Beneath the car, check the crossmember under the radiator, the main chassis rails, and all the outriggers and the footwells. Check inner sills and rear footwells, including their vertical rear face and the chassis legs that run rearward from them. Rot here is rare, but tricky to deal with if it has taken hold. Inspect the bootlid around its rear edge and check the rear wings where they join the sills and above the arches. The rear valance often rots out at its lower edge where it joins the boot floor, plus the boot floor itself rots at its forward edge.
Much derided when new, the Stag engine is now a reliable performer, providing regular maintenance has been kept up. Overheating issues can be avoided – antifreeze with corrosion inhibitors is essential all year round, otherwise the aluminium cylinder heads corrode and water passages will become blocked with silt. A silted up radiator is another common cause of overheating, so replace this if suspicious, as it’s much cheaper than a full engine rebuild. Timing chains need replacing every 30,000 miles.
The majority of Stags were autos, but enthusiastic drivers may prefer to search out a manual example. Either way, both gearboxes are relatively trouble free. On the manual, check the clutch is working smoothly with no rumbling noise that could be the clutch release or the gearbox bearings on the way out. Also check that reverse works as it should, and that the gears are not difficult to engage – although the gearbox is not super-slick, it should still be positive in when in use. Overdrive problems are usually caused by electrical faults, so check for loose connections and blown fuses. Differentials often whine, but are long-lived, provided they are kept topped up. Look for a leaking differential nose piece, which requires a new seal.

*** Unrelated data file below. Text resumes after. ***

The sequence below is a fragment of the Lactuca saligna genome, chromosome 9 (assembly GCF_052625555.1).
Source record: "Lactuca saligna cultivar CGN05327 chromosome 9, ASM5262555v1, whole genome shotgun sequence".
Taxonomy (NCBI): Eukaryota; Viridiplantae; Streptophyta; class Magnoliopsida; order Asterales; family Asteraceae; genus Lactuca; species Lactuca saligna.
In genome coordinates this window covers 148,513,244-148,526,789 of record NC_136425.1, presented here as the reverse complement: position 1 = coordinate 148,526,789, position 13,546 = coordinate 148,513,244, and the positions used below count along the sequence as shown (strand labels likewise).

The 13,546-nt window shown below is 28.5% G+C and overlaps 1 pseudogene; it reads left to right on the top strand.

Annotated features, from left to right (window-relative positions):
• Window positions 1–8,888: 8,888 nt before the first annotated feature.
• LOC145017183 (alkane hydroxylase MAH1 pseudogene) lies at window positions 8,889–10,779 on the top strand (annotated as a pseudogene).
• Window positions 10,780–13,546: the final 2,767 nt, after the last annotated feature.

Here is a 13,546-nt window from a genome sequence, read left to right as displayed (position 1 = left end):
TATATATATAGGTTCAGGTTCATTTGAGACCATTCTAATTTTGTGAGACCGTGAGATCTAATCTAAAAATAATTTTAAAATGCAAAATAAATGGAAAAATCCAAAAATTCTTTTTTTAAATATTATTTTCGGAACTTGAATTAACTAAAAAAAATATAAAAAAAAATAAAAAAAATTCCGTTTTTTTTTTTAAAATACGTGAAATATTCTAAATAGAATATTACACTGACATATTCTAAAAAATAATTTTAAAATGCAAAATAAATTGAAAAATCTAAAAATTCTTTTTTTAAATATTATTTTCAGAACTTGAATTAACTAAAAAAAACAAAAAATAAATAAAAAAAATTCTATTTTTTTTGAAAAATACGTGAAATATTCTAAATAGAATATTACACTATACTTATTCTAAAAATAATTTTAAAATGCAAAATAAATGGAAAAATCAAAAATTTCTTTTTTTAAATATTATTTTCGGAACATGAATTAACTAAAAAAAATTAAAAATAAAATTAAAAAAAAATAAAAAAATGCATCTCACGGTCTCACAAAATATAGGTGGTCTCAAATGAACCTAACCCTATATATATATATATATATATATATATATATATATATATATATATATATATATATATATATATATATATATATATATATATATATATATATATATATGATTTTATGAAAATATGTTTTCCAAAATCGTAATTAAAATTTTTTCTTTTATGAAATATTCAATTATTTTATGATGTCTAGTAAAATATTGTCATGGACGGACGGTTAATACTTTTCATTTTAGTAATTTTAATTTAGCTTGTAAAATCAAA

Trim is fairly hard wearing but there are a few items you need to check. The passenger side of the dashboard can crack around the glove box lid area due to the seat backrest leaning on it when the seat is folded forward to gain access to the rear seat. The top of the dash can also crack near the speaker grille on the dash top. Seat foam can go crumbly with age and the front seat base rubber diaphragms often split and lead to saggy seats.
Check for iffy electrical connections, bad earths and sticky switches, as these are the main problems. Problems can arise if less than ideal modifications have been made to fit accessories like stereos and alarm systems. If the brake lights appear dim then the night dimming relay could be to blame. The relay is a BL addition, situated in the front left corner of the boot compartment behind the trim; it dims the brake and indicator bulbs when the sidelights are on.
Knocking from the suspension, and uneven tyre wear is an indication that new rubbers are required. Shock absorbers can be weak too, especially if they’re leaking, so check carefully. At the rear, inspect the trailing arm bushes and rear subframe mounts. If there’s no gap between the bush and its cover plate on the back of the sill, then its failed.